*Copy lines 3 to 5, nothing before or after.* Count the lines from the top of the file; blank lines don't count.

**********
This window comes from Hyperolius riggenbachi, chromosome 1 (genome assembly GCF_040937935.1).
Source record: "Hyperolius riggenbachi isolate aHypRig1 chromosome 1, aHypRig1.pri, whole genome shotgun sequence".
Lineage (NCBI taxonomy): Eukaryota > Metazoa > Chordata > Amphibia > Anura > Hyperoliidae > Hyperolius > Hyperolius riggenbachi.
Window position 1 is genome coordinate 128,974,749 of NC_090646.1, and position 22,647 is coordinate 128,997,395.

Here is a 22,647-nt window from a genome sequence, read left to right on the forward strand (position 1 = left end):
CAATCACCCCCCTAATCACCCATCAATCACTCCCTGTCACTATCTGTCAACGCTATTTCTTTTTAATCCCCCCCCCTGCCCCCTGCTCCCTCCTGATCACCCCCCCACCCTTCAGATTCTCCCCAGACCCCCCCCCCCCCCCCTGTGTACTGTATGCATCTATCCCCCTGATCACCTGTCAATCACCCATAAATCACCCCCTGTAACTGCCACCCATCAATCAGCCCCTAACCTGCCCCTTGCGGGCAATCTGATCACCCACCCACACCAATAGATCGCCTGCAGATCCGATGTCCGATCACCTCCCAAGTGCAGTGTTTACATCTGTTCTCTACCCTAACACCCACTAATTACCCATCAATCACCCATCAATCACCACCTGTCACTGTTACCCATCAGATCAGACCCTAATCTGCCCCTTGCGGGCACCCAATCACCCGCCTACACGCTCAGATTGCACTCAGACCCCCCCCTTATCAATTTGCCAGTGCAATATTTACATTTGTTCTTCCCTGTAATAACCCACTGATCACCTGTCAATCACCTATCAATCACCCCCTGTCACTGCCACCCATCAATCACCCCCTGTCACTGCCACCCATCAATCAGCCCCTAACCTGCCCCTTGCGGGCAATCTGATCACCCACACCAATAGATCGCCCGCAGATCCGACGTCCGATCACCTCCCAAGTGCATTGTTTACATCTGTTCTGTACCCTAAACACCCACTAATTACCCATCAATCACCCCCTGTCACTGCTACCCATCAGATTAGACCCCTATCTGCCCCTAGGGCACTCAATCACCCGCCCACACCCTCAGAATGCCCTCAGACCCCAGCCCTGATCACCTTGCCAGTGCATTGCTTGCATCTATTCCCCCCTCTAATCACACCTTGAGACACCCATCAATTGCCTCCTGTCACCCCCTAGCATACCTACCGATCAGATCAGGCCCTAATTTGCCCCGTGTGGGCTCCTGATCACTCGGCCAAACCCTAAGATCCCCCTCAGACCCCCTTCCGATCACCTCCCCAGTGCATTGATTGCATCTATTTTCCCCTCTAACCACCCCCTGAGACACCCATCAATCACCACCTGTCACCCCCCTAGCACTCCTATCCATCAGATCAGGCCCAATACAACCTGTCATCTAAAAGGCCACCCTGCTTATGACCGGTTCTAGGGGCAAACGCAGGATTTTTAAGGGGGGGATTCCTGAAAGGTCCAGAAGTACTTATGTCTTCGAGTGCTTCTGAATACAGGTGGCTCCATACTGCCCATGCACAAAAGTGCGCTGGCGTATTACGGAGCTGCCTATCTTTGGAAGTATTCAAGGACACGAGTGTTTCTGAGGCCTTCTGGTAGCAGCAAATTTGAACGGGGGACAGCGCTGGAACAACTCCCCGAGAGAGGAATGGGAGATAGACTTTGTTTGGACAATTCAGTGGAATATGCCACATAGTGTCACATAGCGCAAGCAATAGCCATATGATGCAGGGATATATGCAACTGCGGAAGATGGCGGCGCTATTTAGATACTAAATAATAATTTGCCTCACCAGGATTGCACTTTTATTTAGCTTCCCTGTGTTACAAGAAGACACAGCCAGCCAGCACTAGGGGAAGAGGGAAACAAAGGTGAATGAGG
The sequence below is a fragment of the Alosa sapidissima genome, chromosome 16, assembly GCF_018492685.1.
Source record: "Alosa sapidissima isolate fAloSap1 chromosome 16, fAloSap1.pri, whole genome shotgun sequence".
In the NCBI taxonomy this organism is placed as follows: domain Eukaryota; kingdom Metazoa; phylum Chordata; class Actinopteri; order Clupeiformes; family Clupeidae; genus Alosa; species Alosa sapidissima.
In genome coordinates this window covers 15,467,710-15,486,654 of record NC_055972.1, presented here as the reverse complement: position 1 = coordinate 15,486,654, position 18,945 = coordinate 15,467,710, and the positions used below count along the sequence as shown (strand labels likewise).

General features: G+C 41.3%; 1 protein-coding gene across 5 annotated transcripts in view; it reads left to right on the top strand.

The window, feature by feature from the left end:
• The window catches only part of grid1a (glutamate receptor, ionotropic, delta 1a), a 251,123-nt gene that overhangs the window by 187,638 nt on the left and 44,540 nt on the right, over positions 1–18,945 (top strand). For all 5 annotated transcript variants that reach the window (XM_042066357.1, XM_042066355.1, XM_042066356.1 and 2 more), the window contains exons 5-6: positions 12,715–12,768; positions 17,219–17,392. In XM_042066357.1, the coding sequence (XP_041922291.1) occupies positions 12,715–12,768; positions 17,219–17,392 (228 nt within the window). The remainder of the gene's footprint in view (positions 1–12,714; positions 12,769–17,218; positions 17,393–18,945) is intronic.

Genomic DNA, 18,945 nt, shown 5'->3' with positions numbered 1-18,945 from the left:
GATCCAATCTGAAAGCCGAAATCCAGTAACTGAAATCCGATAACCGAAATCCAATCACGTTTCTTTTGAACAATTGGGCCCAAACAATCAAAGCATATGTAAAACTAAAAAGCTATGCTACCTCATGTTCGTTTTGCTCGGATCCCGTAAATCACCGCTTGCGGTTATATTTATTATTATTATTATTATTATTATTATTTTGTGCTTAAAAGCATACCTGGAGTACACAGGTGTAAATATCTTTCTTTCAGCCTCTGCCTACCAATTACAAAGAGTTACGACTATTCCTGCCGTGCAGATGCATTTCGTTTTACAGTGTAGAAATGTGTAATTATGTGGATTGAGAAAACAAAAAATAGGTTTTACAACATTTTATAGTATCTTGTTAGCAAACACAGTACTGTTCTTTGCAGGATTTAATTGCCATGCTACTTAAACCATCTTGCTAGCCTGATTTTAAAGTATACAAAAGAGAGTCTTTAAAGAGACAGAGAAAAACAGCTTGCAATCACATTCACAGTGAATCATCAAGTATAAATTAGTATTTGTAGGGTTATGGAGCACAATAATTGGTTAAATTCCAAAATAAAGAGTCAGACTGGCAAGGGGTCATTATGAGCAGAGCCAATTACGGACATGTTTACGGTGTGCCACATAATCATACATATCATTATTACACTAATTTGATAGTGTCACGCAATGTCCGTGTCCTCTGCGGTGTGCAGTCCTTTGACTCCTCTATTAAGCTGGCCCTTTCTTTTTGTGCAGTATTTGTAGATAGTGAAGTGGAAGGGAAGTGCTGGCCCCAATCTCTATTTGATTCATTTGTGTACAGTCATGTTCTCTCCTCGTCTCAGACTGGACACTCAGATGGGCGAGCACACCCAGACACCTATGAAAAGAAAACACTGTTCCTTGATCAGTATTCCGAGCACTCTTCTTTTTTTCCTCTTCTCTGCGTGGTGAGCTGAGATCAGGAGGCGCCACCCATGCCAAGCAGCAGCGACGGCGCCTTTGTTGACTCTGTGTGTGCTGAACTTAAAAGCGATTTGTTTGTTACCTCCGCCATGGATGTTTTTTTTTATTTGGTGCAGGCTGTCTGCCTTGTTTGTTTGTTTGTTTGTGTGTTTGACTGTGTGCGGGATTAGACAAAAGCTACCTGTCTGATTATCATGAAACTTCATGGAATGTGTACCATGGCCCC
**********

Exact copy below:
Lineage (NCBI taxonomy): Eukaryota > Metazoa > Chordata > Amphibia > Anura > Hyperoliidae > Hyperolius > Hyperolius riggenbachi.
Window position 1 is genome coordinate 128,974,749 of NC_090646.1, and position 22,647 is coordinate 128,997,395.

Here is a 22,647-nt window from a genome sequence, read left to right on the forward strand (position 1 = left end):